Jim Smith

Fighting back against a faceless bureaucracy

By Jim Smith

Nancy Williamson lives a few blocks from the Venice Post Office. For the past 10 years she has visited the building several times a week.

“I’ve never gone into that building without looking up at the mural of Abbot Kinney, which I recently learned is called “The Story of Venice,” says Williamson.

When she heard about the plans to close the post office, Nancy was aghast. “Everything is changing in Venice, but I can’t imagine that building being anything but a post office,” she mused.

Instead of accepting the dictates of the postal service, Nancy started attending meetings of the Coalition to Save the Post Office. Soon she was going door-to-door handing out flyers, collecting petitions to save the post office, and attended rallies.

Before the Feb. 18 Rally, Williamson took posters to Abbot Kinney Blvd. merchants. “The local merchants, like Carol Tantau, put them up immediately. Those from out of town weren’t very interested,” she reports.

Williamson said that at the rally, people asked for blank petitions to take to their neighbors. By the end of the rally, the table staffed by Williamson and Emily Winters had been cleaned out of flyers and blank petitions. Even signs became souvenir items.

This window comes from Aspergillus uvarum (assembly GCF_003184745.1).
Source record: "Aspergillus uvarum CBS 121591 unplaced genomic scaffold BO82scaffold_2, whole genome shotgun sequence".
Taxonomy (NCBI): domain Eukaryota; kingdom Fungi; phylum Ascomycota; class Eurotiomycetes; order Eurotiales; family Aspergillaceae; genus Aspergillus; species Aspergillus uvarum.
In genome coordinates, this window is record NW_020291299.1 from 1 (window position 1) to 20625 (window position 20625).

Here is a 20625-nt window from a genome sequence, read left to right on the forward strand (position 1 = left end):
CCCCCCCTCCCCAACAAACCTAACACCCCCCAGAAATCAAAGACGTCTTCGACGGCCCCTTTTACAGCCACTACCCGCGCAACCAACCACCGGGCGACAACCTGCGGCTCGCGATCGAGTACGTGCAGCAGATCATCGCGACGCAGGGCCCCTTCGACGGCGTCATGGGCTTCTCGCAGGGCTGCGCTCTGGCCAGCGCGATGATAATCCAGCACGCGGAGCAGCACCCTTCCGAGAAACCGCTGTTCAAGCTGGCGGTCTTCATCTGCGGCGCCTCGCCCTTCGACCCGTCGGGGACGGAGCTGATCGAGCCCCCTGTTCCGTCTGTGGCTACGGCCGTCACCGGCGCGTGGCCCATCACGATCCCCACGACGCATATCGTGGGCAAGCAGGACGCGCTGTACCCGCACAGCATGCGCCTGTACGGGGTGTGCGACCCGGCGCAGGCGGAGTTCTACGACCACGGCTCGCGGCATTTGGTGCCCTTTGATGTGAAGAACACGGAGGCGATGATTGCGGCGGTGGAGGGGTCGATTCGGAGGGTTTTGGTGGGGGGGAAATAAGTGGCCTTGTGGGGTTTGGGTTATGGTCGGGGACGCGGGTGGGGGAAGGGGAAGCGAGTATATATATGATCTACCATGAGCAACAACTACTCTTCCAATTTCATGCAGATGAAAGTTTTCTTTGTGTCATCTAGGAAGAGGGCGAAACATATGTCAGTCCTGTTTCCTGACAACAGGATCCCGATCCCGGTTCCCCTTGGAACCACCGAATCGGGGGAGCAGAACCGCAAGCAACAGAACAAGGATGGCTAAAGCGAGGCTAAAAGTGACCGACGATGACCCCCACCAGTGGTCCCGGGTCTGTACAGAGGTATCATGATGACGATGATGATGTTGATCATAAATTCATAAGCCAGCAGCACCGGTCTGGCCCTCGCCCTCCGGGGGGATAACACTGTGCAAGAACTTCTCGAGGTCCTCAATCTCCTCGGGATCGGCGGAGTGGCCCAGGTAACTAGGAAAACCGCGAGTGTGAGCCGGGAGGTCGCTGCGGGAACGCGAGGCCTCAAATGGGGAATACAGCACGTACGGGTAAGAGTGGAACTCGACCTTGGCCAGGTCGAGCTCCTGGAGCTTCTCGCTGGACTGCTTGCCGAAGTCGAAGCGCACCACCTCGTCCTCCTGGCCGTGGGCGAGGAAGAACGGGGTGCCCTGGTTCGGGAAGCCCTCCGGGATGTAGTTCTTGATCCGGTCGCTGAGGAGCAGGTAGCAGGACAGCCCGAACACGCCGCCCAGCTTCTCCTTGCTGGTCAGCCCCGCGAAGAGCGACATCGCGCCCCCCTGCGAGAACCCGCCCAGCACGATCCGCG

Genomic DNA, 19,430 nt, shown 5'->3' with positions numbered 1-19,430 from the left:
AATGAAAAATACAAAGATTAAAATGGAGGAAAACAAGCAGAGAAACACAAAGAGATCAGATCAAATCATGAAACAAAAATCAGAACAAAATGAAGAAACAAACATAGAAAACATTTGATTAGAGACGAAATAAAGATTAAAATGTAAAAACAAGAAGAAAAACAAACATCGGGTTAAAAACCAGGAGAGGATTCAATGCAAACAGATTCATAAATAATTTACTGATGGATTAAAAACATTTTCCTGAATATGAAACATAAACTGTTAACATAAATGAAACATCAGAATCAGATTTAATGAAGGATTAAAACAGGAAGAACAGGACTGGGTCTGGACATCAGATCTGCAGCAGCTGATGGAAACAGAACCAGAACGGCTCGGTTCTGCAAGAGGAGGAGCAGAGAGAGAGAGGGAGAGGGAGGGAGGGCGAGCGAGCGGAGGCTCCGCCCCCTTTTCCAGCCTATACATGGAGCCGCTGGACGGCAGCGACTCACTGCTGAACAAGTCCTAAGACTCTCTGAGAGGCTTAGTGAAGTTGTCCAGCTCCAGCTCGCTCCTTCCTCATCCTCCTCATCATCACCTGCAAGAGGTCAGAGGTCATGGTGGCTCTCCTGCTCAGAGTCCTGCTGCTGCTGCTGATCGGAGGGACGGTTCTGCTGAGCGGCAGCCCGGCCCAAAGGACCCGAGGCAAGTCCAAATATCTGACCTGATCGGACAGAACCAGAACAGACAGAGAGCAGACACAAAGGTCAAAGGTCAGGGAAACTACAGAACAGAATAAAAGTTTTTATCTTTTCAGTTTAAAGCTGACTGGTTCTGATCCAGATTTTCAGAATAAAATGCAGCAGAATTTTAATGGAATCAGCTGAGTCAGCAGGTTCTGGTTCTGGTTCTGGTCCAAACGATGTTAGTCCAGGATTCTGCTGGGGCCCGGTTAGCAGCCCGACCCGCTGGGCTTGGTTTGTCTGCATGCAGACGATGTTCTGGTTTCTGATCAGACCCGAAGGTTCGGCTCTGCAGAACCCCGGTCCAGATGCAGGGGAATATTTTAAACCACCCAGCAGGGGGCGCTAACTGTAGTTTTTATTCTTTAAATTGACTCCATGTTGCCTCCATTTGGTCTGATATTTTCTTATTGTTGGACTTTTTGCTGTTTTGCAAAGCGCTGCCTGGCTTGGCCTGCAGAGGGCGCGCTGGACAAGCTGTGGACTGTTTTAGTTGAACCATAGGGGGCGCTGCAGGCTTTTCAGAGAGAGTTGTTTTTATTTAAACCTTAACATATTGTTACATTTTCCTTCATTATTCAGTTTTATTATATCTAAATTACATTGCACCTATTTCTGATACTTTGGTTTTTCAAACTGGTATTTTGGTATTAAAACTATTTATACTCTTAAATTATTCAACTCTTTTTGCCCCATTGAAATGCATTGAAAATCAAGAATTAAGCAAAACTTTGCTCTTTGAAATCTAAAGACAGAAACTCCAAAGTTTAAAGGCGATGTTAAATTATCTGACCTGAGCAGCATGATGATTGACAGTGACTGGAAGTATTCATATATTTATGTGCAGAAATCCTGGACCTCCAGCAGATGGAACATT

Does the United States Postal Service (USPS) care about how Venetians feel about their post office? Probably not. But they may care about a lawsuit announced at the rally to overturn the decision to sell our post office.

On behalf of our Coalition to Save the Venice Post Office, Washington Attorney Elaine Mittleman marched into federal district court on Feb. 22 to file a Petition of Appeal against the Postal Regulatory Commission, which refused to hear our administrative appeals opposing the sale.

Then on Feb. 27, a Venice delegation consisting of Amanda Seward, Jonathan Kaplan, Jed Pauker, Mark Ryavec, Emily Winters, Karl Abrams, Linda Lucks and Jim Smith, met with an aide to Senator Dianne Feinstein.